The year 2020 was marked by a range of intense extreme weather events around the globe, including heat waves and wildfires, heavy rainfall resulting in flooding, and a record-breaking Atlantic Hurricane season. The year started with 377 mm of rain on January 1st in Indonesia’s capital Jakarta, a record amount in observations stretching back to 1866, causing widespread flooding and displacing 30,000 people1. Often, record events result when natural variability and the influence of long-term climate change act in the same direction. For example, La Niña conditions tend to weaken vertical wind shear over the Atlantic and favor Hurricane formation2, in agreement with the large number of 30 named tropical storms in 2020. Still, the intensity of the storms, as well as the rapid intensification of 9 of those Hurricanes, are mostly driven by ocean temperatures which have been warming due to long-term climate change3.

While this combination of natural variability and long-term climate change fundamentally holds for heat extremes as well, we are now entering an era with heat extremes that simply would not have occurred without climate change. For example, event-attribution analyses have shown that the prolonged heat-wave conditions in both Siberia and Australia in 2020 would have been virtually impossible without climate change4,5. The Siberian heat wave resulted in massive forest fires (releasing an estimated 56 Megatons of CO2) and infrastructure collapse by permafrost melting4, leading to the declaration of a state of emergency. A state of emergency was also declared for the Australian bushfires, associated with the exceptional summer heat from late 2019 to February 2020, also known as the Black Summer6. The fires caused disastrous impacts including at least 34 fatalities, hazardous air quality affecting millions of residents, nearly 6,000 buildings destroyed, and the loss of the lives of an estimated 0.5−1.5 billion wild animals7. Meanwhile, the area burned by the Amazon forest fire of 2019 has only been beaten by that of 20208. These, as well as record forest fires of 2020 in California and Colorado, were all initiated under periods of extreme heat9,10. Also, the record temperatures in parts of the US and Canada in 2021 (with almost 50 °C at 50°N) have been shown to be virtually impossible without the human-influence on climate11. It is becoming increasingly clear that the background conditions driving these destructive, prolonged heat waves only exist due to anthropogenic climate change.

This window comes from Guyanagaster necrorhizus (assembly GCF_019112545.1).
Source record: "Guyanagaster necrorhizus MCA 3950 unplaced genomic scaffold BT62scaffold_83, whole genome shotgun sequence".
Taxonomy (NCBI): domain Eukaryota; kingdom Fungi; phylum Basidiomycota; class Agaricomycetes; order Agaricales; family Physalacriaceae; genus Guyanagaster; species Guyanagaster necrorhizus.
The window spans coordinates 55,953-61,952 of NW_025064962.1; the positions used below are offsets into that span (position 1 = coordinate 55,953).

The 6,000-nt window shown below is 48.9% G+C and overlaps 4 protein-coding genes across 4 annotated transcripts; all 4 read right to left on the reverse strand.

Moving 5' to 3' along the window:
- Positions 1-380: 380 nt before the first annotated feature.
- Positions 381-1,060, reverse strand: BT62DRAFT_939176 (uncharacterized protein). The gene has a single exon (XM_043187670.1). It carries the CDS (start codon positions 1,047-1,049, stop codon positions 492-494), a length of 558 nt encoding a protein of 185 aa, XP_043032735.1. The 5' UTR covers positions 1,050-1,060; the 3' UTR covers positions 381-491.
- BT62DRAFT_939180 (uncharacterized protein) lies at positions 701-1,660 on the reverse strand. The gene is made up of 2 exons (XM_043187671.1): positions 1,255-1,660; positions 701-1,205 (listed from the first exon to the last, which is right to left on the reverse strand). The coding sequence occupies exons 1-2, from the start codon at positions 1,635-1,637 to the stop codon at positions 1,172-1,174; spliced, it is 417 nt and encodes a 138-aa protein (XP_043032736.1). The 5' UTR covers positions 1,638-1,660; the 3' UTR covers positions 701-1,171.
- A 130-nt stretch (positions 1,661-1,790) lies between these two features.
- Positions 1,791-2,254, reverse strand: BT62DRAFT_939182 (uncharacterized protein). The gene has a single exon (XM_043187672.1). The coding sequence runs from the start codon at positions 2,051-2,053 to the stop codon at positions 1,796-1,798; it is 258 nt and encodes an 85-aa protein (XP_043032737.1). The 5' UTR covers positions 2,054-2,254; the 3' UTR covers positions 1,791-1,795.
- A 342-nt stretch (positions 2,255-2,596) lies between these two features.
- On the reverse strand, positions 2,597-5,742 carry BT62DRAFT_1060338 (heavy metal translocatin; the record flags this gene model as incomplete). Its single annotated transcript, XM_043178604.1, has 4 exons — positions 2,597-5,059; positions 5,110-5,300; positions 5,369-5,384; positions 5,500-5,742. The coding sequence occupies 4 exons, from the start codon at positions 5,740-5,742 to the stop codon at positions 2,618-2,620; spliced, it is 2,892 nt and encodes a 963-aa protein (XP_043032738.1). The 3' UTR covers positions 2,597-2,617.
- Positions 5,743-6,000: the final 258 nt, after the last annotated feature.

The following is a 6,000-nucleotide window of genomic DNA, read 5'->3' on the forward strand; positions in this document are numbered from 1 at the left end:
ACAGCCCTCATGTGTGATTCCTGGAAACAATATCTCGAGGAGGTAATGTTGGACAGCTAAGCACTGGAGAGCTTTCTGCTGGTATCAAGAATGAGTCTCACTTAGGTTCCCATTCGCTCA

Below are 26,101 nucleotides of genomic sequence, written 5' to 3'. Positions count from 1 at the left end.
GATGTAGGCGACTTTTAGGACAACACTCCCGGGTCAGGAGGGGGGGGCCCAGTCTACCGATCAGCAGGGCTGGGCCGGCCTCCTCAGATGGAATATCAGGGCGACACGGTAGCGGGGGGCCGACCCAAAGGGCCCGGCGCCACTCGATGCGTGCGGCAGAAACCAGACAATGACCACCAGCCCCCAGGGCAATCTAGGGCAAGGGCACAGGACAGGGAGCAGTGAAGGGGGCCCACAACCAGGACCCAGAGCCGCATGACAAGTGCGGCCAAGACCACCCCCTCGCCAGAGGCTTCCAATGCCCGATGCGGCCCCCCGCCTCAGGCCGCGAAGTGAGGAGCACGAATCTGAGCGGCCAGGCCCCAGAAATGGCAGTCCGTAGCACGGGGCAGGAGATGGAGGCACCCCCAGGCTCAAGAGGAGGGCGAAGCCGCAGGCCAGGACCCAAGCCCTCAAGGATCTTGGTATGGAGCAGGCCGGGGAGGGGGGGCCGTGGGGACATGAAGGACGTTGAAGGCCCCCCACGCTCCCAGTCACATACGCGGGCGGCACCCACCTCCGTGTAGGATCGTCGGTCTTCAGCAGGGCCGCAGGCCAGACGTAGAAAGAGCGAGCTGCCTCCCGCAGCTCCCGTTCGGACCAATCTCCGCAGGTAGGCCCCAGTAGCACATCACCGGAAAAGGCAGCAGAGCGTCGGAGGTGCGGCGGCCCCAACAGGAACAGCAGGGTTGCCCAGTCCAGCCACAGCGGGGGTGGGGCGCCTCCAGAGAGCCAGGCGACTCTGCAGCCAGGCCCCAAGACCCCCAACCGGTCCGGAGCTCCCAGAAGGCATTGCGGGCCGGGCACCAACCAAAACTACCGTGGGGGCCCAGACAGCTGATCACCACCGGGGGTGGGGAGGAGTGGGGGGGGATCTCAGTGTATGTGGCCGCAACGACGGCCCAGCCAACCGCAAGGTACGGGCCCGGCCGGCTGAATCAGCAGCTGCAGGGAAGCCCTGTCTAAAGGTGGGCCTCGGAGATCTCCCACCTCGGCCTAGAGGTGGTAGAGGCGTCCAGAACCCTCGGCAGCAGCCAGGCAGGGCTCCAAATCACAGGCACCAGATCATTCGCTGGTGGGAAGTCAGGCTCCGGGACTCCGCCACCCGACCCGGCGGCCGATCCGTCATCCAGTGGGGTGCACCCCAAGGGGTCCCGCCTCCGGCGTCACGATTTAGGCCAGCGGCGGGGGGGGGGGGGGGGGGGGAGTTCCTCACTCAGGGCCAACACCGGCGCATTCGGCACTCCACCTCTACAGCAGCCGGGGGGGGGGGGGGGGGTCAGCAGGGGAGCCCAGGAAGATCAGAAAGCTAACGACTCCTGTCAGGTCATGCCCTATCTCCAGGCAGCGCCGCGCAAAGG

Following the discussion of extreme events in the first decade of this century12, here we illustrate what ten years of additional global warming (i.e., from 2011 to 2020) imply for both heat and rainfall extremes around the globe. To do so, we present updated global analyses on (1) normalized monthly temperature anomalies, (2) record-breaking monthly temperatures, and (3) record-breaking daily rainfall events13,14,15,16.